City of Charlotte stops paying for officer's defense in lawsuit

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CHARLOTTE, North Carolina — The city of Charlotte is no longer paying Officer Randall Kerrick's legal costs in a lawsuit filed by the family of a man Kerrick shot and killed last year.

Multiple media outlets reported that the city is no longer paying for Kerrick's defense in the lawsuit filed by the family of Jonathan Ferrell.

Ferrell was shot and killed after he wrecked his car and knocked on the door of a house apparently seeking help. The person in the house called police.

Investigators say Kerrick was one of three officers who responded and the only one who used his gun. Investigators say he fired 12 shots. Ten of them hit Ferrell, who was not armed.

Kerrick is charged with voluntary manslaughter in the shooting. No trial is expected before next year.

Ferrell's mother, Georgia Ferrell of Tallahassee, Florida, has sued Kerrick, the Charlotte-Mecklenburg Police Department and Chief Rodney Monroe, as well as city and county governments.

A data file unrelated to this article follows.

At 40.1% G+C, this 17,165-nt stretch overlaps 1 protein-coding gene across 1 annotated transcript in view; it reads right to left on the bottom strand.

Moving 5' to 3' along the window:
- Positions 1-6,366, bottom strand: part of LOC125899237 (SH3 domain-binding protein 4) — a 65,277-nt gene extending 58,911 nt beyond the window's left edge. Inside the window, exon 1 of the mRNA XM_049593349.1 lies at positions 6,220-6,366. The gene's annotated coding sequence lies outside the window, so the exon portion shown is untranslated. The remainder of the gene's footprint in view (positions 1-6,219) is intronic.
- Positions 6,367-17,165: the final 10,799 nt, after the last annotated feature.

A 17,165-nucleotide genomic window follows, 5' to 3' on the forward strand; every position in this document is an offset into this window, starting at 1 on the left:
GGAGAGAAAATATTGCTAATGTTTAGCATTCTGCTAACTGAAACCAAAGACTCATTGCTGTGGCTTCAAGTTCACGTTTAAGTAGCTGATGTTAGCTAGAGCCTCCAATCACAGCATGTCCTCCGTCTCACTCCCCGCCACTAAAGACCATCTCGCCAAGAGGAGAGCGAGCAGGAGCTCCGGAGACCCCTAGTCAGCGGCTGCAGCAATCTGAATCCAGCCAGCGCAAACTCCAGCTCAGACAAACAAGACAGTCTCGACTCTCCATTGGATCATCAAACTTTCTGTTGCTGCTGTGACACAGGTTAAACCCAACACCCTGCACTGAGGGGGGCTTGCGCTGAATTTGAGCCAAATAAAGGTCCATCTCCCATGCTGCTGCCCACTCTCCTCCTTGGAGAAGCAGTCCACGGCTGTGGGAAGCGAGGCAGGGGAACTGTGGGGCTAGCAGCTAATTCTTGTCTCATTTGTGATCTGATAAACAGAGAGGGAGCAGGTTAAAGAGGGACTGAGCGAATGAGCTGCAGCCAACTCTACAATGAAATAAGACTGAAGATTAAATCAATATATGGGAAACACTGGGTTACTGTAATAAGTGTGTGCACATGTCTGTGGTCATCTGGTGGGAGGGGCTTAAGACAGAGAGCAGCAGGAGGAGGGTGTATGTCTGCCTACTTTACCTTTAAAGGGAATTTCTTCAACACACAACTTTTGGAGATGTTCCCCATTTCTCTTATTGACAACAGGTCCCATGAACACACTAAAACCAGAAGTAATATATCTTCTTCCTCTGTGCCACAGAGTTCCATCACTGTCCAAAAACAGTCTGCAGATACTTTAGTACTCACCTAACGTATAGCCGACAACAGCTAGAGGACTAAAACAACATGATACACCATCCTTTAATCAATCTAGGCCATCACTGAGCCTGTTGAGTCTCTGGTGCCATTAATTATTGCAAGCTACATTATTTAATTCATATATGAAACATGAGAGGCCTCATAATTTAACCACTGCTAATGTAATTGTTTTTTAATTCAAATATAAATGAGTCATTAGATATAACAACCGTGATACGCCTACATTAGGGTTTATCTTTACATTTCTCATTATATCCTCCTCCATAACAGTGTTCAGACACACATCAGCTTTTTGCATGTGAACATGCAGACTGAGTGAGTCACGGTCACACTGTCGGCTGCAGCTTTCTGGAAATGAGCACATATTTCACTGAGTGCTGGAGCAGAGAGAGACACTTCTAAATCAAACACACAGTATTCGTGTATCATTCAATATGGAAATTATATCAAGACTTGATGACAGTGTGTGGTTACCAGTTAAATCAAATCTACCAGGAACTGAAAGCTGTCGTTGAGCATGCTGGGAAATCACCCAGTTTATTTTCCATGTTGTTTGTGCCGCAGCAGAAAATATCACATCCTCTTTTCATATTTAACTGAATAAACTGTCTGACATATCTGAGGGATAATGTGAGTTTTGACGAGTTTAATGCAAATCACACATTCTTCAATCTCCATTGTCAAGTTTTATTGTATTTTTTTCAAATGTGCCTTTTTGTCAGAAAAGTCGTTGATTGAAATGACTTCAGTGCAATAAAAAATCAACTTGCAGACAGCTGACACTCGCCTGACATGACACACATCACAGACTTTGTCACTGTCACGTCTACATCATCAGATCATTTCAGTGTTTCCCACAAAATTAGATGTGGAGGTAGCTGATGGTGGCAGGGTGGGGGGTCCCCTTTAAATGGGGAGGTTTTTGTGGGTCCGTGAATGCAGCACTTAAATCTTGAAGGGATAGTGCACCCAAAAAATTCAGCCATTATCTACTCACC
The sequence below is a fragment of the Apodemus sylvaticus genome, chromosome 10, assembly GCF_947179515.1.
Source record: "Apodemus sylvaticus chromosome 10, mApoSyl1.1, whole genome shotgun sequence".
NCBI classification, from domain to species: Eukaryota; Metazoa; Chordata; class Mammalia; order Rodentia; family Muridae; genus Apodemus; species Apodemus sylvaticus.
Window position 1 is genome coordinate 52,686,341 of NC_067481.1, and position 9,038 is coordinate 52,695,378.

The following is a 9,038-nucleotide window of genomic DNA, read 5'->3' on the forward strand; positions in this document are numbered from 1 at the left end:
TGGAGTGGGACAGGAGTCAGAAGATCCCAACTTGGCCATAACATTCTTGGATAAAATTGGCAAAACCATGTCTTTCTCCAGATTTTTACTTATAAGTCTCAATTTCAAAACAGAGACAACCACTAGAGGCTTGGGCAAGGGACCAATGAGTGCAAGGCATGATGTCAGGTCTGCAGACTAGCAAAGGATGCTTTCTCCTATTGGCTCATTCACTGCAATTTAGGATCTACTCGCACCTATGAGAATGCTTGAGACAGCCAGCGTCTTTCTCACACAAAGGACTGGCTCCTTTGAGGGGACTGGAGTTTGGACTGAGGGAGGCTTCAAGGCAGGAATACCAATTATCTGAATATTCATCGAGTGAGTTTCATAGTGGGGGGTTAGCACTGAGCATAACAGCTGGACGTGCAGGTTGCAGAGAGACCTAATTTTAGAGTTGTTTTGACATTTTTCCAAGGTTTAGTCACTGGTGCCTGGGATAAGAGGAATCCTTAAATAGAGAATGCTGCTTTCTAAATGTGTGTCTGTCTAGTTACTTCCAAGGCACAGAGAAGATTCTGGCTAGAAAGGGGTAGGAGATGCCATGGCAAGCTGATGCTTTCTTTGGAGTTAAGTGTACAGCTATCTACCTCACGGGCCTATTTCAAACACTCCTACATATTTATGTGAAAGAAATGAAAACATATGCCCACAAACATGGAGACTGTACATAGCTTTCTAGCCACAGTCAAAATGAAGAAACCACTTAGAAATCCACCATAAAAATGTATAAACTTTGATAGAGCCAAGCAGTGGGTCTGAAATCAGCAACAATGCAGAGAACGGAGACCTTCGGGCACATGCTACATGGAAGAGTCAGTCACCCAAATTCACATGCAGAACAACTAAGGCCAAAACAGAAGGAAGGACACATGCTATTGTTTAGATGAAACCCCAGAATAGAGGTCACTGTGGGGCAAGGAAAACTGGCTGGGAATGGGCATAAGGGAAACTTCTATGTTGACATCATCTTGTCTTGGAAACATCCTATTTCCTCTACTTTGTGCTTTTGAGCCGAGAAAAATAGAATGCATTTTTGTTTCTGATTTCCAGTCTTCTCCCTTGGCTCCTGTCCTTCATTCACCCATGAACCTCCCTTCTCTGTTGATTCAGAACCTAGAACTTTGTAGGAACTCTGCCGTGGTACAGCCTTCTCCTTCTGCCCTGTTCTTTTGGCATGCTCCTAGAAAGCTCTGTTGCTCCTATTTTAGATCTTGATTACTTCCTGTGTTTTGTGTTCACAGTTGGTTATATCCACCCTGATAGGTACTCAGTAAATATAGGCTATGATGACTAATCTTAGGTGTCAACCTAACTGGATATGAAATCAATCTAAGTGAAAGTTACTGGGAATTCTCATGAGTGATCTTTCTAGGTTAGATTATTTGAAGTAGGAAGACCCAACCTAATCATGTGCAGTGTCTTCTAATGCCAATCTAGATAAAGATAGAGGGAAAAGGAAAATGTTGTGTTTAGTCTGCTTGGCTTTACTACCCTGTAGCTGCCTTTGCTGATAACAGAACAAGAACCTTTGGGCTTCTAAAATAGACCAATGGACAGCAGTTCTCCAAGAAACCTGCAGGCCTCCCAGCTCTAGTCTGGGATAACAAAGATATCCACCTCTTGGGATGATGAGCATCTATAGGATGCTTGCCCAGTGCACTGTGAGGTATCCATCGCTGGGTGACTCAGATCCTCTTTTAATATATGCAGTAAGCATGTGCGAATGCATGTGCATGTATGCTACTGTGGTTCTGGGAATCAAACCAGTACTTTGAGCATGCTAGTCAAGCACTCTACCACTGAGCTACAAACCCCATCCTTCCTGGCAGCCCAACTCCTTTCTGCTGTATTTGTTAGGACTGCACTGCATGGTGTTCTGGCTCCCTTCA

U.S. District Judge Graham Mullen has allowed each side to question the other two police officers at the scene, Thornell Little and Adam Neal. Mullen has put the lawsuit on hold until the criminal case ends.

City Manager Ron Carlee decided to stop paying for Kerrick's defense in the civil case.

"I have decided that it would be inconsistent and untenable for the city to defend Officer Kerrick in the civil lawsuit due to the fact that CMPD charged Officer Kerrick with a crime," Carlee said in a statement.

If the criminal charges are dropped or Kerrick is cleared by a jury, Carlee said the city "would then provide a defense" against the civil lawsuit.

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